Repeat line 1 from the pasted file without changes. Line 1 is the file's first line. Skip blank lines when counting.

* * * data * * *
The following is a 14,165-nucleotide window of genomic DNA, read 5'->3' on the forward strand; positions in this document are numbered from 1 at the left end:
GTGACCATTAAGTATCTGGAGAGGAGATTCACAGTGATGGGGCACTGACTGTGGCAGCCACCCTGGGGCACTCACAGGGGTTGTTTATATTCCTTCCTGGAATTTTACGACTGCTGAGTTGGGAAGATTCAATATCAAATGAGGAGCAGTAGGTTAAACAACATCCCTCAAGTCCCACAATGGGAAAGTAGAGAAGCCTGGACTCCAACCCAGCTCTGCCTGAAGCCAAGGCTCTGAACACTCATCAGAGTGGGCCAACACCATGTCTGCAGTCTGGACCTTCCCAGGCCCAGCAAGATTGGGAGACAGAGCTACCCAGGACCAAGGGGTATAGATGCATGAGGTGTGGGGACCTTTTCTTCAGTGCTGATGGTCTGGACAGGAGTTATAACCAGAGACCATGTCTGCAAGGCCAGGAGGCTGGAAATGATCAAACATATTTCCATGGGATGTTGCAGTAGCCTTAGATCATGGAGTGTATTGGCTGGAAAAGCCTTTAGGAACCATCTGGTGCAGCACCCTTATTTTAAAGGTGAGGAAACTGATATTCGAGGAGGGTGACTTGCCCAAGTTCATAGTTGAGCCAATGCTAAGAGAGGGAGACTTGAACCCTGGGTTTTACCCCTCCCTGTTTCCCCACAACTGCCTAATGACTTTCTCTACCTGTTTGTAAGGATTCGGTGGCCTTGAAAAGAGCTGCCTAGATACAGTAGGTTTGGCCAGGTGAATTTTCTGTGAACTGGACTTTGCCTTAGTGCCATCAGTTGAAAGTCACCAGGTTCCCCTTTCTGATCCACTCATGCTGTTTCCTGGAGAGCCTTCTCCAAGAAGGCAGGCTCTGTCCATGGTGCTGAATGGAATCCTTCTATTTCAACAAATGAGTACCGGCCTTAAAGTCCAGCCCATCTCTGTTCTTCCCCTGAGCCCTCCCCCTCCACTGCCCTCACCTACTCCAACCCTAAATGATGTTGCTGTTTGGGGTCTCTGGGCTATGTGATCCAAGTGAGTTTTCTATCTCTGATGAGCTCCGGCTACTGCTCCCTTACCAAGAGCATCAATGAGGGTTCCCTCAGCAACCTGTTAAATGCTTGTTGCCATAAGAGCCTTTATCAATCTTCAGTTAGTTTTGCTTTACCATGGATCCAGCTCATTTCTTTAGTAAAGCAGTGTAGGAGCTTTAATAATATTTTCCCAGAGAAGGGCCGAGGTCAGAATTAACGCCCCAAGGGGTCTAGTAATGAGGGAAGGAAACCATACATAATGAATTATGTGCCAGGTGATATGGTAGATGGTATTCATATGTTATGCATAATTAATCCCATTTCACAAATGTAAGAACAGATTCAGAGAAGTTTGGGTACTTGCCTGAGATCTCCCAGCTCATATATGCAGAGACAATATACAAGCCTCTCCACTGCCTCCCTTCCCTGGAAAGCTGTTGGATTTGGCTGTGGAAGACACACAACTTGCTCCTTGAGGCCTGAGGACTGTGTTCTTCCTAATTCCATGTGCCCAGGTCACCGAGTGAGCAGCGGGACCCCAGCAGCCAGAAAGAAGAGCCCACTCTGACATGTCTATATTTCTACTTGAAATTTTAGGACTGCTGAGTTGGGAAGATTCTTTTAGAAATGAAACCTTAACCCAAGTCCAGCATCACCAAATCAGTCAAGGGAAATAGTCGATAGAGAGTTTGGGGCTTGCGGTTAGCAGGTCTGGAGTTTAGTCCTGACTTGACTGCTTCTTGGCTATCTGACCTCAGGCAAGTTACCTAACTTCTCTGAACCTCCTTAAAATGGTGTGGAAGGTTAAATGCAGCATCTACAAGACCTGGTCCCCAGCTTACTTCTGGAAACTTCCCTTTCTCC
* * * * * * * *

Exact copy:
The following is a 14,165-nucleotide window of genomic DNA, read 5'->3' on the forward strand; positions in this document are numbered from 1 at the left end: